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FIDDLE FEVER by Sharon Arms Doucet

FIDDLE FEVER

By Sharon Arms Doucet

Age Range: 10 - 14

Pub Date: Sept. 18th, 2000
ISBN: 0-618-04324-1
Publisher: Clarion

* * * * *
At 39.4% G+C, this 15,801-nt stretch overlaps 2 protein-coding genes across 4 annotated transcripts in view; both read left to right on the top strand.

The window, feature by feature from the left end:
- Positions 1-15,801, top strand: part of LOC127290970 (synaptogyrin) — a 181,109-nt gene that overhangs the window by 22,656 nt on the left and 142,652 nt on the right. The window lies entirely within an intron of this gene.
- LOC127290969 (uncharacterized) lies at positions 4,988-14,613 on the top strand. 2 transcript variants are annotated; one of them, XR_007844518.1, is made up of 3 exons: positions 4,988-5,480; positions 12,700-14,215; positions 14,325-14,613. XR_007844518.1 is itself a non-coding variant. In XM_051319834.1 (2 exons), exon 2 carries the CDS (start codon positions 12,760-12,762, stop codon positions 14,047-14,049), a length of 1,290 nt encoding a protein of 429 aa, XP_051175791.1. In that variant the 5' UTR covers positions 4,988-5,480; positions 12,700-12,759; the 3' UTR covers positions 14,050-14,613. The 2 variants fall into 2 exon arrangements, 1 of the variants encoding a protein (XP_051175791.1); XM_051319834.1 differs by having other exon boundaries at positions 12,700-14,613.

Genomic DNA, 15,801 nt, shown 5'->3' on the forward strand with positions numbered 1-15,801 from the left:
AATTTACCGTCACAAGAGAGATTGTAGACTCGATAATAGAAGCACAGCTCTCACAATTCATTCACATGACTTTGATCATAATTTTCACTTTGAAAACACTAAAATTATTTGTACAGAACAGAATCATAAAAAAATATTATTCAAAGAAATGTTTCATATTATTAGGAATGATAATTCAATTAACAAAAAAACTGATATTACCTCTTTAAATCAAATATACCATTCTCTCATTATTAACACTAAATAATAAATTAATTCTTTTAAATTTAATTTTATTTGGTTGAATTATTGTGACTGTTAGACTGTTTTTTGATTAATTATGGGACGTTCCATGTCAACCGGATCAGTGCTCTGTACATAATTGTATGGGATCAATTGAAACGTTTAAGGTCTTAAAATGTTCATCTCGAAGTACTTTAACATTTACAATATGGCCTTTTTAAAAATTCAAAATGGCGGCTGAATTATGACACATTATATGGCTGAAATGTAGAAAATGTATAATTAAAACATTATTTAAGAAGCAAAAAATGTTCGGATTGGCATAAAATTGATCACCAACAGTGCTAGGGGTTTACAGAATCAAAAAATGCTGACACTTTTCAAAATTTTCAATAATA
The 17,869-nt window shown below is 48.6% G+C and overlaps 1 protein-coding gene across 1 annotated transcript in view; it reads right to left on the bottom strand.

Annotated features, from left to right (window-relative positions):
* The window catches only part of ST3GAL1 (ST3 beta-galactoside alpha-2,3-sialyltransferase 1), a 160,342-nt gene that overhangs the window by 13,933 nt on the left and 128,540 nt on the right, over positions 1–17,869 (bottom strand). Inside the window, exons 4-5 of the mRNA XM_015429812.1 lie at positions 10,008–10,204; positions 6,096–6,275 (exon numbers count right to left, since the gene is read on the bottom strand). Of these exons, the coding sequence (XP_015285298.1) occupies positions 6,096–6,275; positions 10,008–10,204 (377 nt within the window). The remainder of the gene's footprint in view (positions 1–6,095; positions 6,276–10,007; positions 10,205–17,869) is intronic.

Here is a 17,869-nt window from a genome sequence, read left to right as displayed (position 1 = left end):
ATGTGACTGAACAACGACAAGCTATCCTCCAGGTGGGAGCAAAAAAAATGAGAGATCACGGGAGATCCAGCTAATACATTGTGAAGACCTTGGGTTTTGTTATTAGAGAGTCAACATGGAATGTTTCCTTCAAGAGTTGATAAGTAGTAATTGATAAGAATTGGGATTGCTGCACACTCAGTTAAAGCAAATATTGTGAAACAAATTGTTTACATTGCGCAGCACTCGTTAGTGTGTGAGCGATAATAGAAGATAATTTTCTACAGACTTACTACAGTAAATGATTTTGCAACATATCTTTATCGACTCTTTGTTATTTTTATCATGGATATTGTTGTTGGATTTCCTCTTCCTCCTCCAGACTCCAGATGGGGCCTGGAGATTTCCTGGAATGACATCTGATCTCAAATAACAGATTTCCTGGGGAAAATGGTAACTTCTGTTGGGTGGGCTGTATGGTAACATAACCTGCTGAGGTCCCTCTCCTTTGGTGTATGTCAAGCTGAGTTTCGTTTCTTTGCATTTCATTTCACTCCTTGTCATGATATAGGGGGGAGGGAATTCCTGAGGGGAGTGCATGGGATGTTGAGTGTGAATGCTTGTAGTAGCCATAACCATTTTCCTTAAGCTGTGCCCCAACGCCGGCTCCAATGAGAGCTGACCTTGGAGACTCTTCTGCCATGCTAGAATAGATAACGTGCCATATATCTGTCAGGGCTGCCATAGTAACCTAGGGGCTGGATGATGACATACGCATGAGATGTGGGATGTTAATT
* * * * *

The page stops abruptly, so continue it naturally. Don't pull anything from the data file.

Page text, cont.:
Inspired by the story of the late Creole fiddler Canray Fontenot, Doucet ( Why Lapin’s Ears Are Long, 1997) tells of 14-year-old Felix LeBlanc and his passion for music. Told in the first person and set in 1914 in the Cajun community of rural Louisiana, the novel exudes the flavor of the time and place and offers up a smattering of French, defined in a helpful glossary. When Felix hears his Uncle Adolphe play his fiddle, his soul is transported and he determines to become a fiddler himself. Felix’s mother, however, forbids her son to take up the instrument or even to utter the word fiddle at home. Readers will feel that the lady doth protest too much though her vehemence is plausible: she fears that her son, like her brother Adolphe, will become a vagabond and reject family and responsibility. The close-knit Cajuns scorn the idea of going against one’s family, but Felix knows in his heart that he must play music. In secret he painstakingly builds a fiddle out of a wooden cigar box and a length of cypress wood. After teaching himself to play, Felix disguises himself in costume and mask and joins a Mardi Gras band, but his secret is revealed when he falls off the parade wagon. He suffers broken bones and worse: his fiddle is burned and he faces the continued repudiation of his mother. In an ending that is not entirely believable, he meets up with Uncle Adolphe while both are running away from their constraining lives. Adolphe urges Felix to go back and gives the boy his own precious fiddle. Upon his return, Felix discovers that his mother has undergone a complete change of heart, having realized that her opposition has caused him to take drastic measures. All is forgiven, and she even encourages Felix to play the fiddle, a family heirloom. This will be a hard sell—too bad because it’s well written and Felix is an admirable, fully realized character. Many readers won’t relate to the unfamiliar setting or the passion for Cajun fiddling; this remains to be enjoyed by those who would follow their own passion no matter the context. (author’s note, glossary, lyrics) (Fiction. 10-14)